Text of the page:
Wednesday, August 28, 2013

Desert-turtle conservation center threatened by reduction of funding for U.S. Fish and Wldlife Service

Rescued Desert Tortoises to Be Euthanized for Lack of Funding

By Associated Press
28 August 13
or decades, the vulnerable desert tortoise has led a sheltered existence.
Developers have taken pains to keep the animal safe. It's been protected from meddlesome hikers by the threat of prison time. And wildlife officials have set the species up on a sprawling conservation reserve outside Las Vegas.
But the pampered desert dweller now faces a threat from the very people who have nurtured it.
Federal funds are running out at the Desert Tortoise Conservation Center and officials plan to close the site and euthanize hundreds of the tortoises they've been caring for since the animals were added to the endangered species list in 1990.
"It's the lesser of two evils, but it's still evil," said U.S. Fish and Wildlife Service desert tortoise recovery coordinator Roy Averill-Murray during a visit to the soon-to-be-shuttered reserve at the southern edge of the Las Vegas Valley last week.
Biologists went about their work examining tortoises for signs of disease as Averill-Murray walked among the reptile pens. But the scrubby 220-acre refuge area will stop taking new animals in the coming months. Most that arrive in the fall will simply be put down, late-emerging victims of budget problems that came from the same housing bubble that put a neighborhood of McMansions at the edge of the once-remote site.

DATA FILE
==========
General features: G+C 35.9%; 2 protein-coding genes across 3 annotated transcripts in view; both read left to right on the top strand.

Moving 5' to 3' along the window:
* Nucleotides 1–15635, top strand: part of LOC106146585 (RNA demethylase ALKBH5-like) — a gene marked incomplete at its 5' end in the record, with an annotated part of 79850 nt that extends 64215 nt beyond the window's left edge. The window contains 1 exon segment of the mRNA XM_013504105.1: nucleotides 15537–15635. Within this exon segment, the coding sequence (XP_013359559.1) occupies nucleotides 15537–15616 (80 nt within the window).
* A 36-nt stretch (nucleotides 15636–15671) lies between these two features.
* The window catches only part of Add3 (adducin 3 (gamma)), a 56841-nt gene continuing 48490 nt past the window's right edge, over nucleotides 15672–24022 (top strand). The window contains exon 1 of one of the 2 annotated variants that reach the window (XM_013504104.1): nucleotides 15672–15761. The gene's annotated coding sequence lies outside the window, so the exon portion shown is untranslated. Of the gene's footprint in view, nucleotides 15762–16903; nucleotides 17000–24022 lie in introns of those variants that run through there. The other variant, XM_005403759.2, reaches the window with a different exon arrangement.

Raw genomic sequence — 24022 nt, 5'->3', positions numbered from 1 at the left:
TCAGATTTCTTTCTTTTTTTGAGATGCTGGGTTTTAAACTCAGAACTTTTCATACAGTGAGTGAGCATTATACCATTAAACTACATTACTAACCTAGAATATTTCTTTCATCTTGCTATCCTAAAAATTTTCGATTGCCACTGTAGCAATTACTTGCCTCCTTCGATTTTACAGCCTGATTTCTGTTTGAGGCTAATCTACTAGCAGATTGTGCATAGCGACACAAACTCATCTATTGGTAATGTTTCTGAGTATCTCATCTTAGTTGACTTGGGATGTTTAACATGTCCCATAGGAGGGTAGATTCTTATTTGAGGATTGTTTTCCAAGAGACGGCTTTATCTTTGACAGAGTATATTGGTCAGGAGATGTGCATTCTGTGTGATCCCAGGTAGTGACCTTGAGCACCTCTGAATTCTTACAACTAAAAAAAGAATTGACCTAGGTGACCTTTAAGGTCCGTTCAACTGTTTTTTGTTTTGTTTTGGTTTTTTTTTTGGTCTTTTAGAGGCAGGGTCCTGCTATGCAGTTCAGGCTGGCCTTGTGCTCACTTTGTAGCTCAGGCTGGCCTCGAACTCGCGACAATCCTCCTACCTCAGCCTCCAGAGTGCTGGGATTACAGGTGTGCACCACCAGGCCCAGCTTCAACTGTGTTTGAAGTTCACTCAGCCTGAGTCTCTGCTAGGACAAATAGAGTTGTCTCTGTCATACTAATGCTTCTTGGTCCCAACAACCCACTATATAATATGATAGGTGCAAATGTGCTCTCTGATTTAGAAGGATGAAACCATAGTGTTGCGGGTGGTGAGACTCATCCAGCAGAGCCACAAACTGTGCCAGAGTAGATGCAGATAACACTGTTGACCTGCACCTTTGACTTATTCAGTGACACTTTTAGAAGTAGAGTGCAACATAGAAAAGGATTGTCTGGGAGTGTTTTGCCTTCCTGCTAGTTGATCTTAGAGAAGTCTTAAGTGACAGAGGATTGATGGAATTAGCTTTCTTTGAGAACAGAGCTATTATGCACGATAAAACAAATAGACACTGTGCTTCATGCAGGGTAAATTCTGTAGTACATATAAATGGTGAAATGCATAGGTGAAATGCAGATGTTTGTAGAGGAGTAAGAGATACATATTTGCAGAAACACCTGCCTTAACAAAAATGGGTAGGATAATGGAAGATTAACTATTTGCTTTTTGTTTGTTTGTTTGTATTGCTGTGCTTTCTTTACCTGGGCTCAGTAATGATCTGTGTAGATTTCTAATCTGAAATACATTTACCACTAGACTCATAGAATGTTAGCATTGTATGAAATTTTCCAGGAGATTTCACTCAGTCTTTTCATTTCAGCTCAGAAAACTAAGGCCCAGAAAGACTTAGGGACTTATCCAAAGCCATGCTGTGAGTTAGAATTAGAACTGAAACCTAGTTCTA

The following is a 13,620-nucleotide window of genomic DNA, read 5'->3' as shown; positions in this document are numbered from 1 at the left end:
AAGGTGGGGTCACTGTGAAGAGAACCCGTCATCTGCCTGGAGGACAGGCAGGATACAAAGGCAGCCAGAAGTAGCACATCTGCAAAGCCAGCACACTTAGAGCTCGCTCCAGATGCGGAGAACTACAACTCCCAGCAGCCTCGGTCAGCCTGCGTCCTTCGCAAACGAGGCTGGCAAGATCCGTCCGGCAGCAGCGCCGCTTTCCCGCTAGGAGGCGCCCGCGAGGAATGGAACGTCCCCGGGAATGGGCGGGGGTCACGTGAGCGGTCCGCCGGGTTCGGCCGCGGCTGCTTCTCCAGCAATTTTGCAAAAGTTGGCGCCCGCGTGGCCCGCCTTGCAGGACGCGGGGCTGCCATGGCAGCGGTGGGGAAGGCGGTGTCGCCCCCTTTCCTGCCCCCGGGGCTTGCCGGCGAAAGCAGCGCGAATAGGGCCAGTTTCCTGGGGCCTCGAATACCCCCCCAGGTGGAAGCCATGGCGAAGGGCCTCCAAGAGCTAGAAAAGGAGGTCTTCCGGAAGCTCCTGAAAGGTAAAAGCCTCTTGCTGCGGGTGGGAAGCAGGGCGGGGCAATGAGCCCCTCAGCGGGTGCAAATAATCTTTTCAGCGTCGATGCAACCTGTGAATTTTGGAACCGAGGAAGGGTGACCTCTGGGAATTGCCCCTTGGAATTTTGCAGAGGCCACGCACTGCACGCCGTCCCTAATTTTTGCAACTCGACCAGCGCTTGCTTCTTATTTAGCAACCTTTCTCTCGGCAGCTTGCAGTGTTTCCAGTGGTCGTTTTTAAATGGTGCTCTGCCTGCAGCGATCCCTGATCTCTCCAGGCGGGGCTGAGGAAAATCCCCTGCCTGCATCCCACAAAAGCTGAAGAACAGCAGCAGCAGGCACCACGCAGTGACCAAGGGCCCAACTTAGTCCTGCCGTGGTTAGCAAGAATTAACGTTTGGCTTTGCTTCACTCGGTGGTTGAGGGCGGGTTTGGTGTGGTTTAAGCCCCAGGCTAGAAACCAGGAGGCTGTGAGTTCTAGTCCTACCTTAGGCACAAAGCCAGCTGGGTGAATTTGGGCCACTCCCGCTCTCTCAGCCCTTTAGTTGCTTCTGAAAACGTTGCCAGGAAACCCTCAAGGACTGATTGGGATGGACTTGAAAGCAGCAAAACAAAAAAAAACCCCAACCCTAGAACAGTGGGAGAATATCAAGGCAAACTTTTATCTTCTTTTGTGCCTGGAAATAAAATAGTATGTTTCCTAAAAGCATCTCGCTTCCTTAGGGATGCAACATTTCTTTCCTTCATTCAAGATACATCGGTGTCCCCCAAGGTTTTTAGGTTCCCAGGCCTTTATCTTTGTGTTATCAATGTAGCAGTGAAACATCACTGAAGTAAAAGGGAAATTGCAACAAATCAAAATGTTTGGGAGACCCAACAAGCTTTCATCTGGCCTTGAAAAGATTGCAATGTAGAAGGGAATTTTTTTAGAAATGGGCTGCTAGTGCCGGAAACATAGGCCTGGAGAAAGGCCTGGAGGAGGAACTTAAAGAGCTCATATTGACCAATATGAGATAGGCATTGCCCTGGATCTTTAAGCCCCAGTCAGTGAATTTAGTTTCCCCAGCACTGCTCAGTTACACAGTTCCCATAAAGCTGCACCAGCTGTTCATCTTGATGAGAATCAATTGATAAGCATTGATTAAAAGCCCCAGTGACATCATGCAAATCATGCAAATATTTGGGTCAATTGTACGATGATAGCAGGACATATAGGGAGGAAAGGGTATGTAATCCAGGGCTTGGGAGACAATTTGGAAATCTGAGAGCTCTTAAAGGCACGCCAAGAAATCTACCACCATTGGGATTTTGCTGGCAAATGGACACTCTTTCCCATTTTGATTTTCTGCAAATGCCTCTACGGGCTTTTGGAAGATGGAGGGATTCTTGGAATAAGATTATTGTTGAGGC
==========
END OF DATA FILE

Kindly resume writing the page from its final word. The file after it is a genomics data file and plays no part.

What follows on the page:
The Bureau of Land Management has paid for the holding and research facility with fees imposed on developers who disturb tortoise habitat on public land. As the housing boom swept through southern Nevada in the 2000s, the tortoise budget swelled. But when the recession hit, the housing market contracted, and the bureau and its local government partners began struggling to meet the center's $1 million annual budget.
Housing never fully recovered, and the federal mitigation fee that developers pay has brought in just $290,000 during the past 11 months. Local partners, which collect their own tortoise fees, have pulled out of the project.
"With the money going down and more and more tortoises coming in, it never would have added up," said BLM spokeswoman Hillerie Patton.
Back at the conservation center, a large refrigerator labeled "carcass freezer" hummed in the desert sun as scientists examined the facility's 1,400 inhabitants to find those hearty enough to release into the wild. Officials expect to euthanize more than half the animals in the coming months in preparation for closure at the end of 2014.
The desert tortoise is a survivor that has toddled around the Southwest for 200 million years. But ecologists say the loss of the conservation center represents a harmful blow in southern Nevada for an animal that has held onto some unfortunate evolutionary quirks that impede its coexistence with strip malls, new homes and solar plants.
Laws to protect the panicky plodders ban hikers from picking them up, since the animals are likely dehydrate themselves by voiding a year's worth of stored water when handled. When they're moved, they nearly always attempt to trudge back to their burrows, foiling attempts to keep them out of harm's way. They're also beset by respiratory infections and other illnesses.